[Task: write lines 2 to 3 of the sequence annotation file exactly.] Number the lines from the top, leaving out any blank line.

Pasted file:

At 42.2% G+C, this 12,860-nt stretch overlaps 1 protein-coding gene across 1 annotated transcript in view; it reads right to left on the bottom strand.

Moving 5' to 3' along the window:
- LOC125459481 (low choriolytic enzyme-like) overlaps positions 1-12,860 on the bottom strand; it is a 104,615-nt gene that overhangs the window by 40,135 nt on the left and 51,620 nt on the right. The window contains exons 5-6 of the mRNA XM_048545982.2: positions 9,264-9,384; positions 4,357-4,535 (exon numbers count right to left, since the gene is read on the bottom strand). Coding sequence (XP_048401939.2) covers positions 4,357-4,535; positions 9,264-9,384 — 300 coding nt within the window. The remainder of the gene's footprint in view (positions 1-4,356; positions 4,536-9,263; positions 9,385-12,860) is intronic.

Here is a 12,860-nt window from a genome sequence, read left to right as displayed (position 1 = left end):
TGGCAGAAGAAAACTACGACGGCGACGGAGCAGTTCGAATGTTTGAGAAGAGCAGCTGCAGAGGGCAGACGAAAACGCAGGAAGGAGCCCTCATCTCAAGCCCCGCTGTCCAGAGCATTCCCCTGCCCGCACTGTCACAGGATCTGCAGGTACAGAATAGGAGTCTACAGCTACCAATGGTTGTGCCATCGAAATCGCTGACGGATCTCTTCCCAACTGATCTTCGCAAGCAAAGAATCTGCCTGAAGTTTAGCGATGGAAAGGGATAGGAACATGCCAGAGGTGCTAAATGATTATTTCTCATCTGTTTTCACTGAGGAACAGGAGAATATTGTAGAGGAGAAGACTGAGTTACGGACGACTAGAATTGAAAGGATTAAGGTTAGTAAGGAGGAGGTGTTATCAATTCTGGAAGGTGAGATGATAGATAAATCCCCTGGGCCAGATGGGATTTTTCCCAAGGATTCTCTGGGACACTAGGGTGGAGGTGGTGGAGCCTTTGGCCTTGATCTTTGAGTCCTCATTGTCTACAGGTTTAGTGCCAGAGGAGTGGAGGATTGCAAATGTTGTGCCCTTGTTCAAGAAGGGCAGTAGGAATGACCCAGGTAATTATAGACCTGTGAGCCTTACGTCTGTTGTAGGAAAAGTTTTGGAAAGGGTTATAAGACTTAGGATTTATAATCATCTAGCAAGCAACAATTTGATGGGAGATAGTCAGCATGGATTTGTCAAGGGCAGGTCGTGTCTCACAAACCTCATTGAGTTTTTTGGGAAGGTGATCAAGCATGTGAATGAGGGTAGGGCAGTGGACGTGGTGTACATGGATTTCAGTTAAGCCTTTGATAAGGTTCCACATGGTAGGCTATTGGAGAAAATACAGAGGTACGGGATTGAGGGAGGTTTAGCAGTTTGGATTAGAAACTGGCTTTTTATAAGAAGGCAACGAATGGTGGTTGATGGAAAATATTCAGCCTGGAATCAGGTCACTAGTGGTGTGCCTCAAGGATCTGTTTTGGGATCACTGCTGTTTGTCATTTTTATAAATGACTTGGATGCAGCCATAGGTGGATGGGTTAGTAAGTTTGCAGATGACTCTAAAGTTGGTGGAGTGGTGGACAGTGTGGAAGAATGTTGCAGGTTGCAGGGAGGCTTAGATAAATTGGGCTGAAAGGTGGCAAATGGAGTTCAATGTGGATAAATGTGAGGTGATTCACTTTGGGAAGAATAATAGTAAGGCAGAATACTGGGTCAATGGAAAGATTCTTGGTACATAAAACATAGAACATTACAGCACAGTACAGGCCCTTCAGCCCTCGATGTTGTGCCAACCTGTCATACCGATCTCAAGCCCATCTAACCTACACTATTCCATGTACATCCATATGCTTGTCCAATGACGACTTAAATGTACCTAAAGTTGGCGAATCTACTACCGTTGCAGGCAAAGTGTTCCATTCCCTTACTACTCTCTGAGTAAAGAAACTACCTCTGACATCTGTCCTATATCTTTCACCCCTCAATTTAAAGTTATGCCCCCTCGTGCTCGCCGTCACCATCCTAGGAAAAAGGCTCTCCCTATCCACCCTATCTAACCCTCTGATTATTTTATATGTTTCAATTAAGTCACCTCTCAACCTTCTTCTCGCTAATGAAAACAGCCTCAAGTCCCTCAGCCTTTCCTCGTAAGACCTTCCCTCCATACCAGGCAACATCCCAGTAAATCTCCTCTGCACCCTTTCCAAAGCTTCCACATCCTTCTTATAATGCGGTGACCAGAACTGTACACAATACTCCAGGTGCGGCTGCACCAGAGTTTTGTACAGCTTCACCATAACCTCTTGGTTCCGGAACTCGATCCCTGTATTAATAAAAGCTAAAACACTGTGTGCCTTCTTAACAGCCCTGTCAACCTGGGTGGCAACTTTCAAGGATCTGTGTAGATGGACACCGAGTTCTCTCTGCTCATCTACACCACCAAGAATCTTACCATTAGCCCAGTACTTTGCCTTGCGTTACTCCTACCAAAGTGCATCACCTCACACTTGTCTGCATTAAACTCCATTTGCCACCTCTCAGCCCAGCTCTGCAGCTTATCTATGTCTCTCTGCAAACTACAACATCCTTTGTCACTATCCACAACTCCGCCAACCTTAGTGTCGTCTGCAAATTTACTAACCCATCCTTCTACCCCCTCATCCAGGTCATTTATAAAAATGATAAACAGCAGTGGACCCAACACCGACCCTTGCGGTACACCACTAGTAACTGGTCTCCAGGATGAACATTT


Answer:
Moving 5' to 3' along the window:
- LOC125459481 (low choriolytic enzyme-like) overlaps positions 1-12,860 on the bottom strand; it is a 104,615-nt gene that overhangs the window by 40,135 nt on the left and 51,620 nt on the right. The window contains exons 5-6 of the mRNA XM_048545982.2: positions 9,264-9,384; positions 4,357-4,535 (exon numbers count right to left, since the gene is read on the bottom strand). Coding sequence (XP_048401939.2) covers positions 4,357-4,535; positions 9,264-9,384 — 300 coding nt within the window. The remainder of the gene's footprint in view (positions 1-4,356; positions 4,536-9,263; positions 9,385-12,860) is intronic.